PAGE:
Palestra: The Spectrum of Power
How spectrum management determines who controls our digital security and expression of human rights
The vast majority of the Internet’s infrastructure is owned, operated, and managed by a small number of private companies that have repeatedly undermined people’s security, privacy and human rights. Due to this increasing concentration of power, it’s become more important than ever for communities to understand how such infrastructure is operated and take control of their own infrastructure. But to do so requires access to the electromagnetic spectrum that makes wireless communication possible. As governments set policies and regulations for spectrum management that continue to give tech giants greater access to spectrum at costs to community and non-profit network operators, it’s clear that to protect our security, privacy, and freedom of expression, digital rights activists need to better understand the state of spectrum management policy and how to influence its development. This session will demystify these dynamics and identify opportunities for collective action.
This session will feature a panel of civil society advocates that have worked on spectrum management policy at the national and international levels. The session will begin with a presentation from the panelists for 45 minutes, followed by a Q&A session with the audience for the final 30 minutes.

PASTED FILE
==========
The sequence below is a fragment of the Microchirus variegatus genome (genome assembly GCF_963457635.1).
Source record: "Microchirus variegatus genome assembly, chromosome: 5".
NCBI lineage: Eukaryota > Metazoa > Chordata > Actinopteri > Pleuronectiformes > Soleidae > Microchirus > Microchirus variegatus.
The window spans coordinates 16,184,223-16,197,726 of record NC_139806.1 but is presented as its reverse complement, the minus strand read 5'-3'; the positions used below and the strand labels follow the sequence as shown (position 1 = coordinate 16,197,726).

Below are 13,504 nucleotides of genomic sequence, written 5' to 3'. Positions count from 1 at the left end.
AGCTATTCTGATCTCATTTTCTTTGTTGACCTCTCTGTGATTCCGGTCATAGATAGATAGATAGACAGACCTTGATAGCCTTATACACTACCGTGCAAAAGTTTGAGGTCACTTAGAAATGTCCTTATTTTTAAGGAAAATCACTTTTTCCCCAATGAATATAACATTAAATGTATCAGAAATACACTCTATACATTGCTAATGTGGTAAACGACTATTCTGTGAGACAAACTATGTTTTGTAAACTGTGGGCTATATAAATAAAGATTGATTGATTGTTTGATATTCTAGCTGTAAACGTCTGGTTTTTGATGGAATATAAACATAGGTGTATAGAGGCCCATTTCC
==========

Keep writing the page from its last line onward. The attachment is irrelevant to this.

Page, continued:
The goals of this session will be to:
1. present a critical perspective about the electromagnetic spectrum, its historical construction and usage by States and private companies, focusing in its control over information.
2. explain why access to spectrum is relevant to infrastructural sovereignty, and how greater control over our infrastructure is necessary to advance digital security, privacy, and freedom of expression;
2. debate how the current state of increasing Internet centralization and market concentration is affecting people’s ability to access spectrum and build their own networks, looking at the recent practices of tech giants such as Google and Microsoft as case studies, and;
3. explain the state of spectrum management in Brazil and the position of its national telecommunications regulator, ANATEL, and identify how we can influence policy development at the national level.
Although this session will focus on policy and regulation, it will be relevant to both technical and non-technical audiences that are interested in connectivity, infrastructural sovereignty, and human rights.